Colson Whitehead is, along with Jhumpa Lahiri, almost certainly the most critically adored American novelist under 40. To be really sure about it, you'd need some kind of hypothetical rave-ometer (which, come to think of it, is kind of a Whiteheadian idea), but after two novels--The Intuitionist and John Henry Days--he has been awarded a MacArthur "genius" grant, praised by John Updike and Jonathan Franzen and compared (by this magazine) to Ralph Ellison and Toni Morrison. So it's a bit of a surprise to find that his third novel, Apex Hides the Hurt (Doubleday), is a rather modest affair, slender and conceptual in nature. Wouldn't this be the moment, tactically speaking, to kick out the jams with a massive, world-electrifying tome? It's also a bit of a surprise to find that it's pretty bad.
The premise of Apex Hides the Hurt is slim even for a slim novel (212 pages, generously spaced). Our hero is a nomenclature consultant, a man whose job is thinking up names for products--"healing the disquiet of anonymity through the application of a balming name." He's a mordant, gloomy, heavy-lidded fellow given to hiding in his hotel room, nursing the memory of a recent professional calamity, the nature of which we learn only gradually.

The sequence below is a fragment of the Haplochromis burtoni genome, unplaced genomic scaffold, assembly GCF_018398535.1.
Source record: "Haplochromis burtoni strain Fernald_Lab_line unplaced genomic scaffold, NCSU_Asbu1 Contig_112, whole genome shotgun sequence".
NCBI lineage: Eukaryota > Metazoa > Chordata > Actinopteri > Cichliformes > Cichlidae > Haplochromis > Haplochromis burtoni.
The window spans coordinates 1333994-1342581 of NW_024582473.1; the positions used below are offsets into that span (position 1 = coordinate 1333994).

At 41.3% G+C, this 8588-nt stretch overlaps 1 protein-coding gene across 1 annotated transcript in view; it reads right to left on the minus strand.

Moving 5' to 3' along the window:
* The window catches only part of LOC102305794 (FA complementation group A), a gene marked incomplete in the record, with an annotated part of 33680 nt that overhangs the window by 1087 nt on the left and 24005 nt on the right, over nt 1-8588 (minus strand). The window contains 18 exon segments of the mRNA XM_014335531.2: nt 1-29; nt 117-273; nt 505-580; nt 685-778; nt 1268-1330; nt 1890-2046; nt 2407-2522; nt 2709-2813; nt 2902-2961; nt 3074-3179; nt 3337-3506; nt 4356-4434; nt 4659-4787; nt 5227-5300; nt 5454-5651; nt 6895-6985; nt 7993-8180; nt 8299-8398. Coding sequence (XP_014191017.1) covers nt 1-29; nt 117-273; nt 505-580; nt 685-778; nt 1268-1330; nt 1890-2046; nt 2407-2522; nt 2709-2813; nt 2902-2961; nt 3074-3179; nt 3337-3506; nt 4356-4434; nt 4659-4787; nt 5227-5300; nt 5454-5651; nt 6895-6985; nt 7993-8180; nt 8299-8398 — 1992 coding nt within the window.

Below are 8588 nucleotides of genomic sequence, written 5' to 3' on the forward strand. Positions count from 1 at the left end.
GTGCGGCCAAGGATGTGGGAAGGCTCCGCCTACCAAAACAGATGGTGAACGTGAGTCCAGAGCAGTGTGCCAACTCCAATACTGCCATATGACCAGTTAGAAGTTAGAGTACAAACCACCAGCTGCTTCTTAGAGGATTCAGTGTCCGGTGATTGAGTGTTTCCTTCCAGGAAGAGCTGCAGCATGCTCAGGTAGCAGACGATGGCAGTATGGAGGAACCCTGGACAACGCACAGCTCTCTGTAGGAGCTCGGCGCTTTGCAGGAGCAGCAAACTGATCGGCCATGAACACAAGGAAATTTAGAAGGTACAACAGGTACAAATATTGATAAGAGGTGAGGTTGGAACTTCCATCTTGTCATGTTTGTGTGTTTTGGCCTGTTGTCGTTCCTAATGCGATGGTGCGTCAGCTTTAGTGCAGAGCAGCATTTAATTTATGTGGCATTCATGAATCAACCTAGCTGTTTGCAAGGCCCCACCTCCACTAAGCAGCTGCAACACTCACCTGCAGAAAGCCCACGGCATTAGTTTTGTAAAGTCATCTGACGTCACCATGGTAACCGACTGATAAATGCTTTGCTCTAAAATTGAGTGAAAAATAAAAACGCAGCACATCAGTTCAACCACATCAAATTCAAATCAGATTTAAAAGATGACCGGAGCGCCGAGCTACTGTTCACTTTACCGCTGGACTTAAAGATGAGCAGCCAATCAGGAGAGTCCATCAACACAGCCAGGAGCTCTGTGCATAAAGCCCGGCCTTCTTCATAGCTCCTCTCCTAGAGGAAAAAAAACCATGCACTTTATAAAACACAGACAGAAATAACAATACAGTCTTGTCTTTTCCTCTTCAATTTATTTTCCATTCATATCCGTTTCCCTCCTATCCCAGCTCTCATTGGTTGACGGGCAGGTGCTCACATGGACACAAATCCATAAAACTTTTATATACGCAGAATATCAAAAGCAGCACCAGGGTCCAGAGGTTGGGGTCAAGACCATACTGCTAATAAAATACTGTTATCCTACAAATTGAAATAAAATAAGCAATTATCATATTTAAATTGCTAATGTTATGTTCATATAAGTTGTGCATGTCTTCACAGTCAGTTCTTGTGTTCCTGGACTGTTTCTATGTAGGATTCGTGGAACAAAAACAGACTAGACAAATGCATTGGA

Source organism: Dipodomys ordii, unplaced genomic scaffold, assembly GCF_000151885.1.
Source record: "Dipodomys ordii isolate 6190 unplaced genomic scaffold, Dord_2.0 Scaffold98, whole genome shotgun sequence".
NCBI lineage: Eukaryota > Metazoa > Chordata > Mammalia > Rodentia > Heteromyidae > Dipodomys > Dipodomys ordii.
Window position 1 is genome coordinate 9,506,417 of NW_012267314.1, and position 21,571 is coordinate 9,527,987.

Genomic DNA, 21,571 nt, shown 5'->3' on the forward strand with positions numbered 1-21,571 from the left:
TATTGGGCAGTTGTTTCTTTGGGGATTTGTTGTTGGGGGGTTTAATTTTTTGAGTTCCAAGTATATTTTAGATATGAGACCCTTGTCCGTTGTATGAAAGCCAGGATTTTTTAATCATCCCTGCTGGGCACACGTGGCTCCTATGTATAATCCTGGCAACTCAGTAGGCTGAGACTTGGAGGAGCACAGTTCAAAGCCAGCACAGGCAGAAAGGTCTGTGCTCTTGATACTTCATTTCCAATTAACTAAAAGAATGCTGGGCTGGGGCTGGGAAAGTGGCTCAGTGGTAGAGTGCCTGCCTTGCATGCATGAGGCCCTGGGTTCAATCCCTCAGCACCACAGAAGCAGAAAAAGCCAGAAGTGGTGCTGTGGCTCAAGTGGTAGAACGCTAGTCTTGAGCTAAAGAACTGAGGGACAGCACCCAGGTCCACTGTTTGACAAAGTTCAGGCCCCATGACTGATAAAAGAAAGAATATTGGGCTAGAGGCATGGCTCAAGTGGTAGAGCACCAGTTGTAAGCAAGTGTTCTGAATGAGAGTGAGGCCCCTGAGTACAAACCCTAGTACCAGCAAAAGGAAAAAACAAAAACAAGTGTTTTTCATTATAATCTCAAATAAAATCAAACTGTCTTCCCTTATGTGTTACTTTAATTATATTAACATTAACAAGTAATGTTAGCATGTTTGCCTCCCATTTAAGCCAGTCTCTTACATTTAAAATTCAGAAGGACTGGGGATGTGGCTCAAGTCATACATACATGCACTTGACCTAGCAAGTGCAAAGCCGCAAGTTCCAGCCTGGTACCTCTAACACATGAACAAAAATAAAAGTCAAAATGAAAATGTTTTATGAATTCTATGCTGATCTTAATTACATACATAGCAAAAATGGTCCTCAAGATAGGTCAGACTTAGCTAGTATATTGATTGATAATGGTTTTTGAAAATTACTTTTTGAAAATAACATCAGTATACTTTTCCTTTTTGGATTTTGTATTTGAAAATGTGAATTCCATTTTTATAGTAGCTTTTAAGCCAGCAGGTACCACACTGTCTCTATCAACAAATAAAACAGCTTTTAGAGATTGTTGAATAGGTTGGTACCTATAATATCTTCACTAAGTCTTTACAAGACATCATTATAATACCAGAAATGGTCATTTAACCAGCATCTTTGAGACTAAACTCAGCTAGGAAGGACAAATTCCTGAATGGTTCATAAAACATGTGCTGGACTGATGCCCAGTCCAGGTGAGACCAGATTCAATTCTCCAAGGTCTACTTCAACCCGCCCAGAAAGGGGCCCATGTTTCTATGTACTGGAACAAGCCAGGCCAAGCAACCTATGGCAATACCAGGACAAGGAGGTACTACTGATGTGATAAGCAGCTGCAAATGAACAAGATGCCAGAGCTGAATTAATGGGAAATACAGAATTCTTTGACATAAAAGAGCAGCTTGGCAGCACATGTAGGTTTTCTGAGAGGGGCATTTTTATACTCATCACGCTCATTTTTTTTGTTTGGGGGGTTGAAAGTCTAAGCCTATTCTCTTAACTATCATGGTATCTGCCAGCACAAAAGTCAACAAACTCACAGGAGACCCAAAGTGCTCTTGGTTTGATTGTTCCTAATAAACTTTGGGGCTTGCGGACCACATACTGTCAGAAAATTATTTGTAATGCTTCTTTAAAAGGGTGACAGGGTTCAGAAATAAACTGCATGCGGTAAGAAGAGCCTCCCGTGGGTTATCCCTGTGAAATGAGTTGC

This professional namer--he never gets a name of his own--has been summoned to a small, geographically nonspecific town to arbitrate a dispute over its name. It used to be called Winthrop, after its 19th century patriarch, but a local software magnate is looking for something more hip and happening--"New Prospera" has been suggested. Also in the running is the town's original name, its Ur-name, chosen by the former slaves who founded it: Freedom.
There is a truth at the heart of this novel, although that doesn't make it good. The truth is that names can reveal the hidden essence of a thing, but they can also conceal it. That is an insight the reader will arrive at long before Whitehead's protagonist does (you may possibly be aware of it before opening the book). In the meantime he mopes around town riffing on the ephemera of small-town America and indulging his obsession with brand names. The tone is light, by turns over- and underwritten. Our hero seems as uninterested in his fate as we are.
The strong, antiseptic, anesthetic odor of postmodernism clings to Apex Hides the Hurt, a sense that you're watching the shadow play of symbols of things and not the things themselves. There are things around that hurt--vacant late-capitalist follies, personal disillusionment, buried historical crimes. But Whitehead is unable or unwilling to reveal them.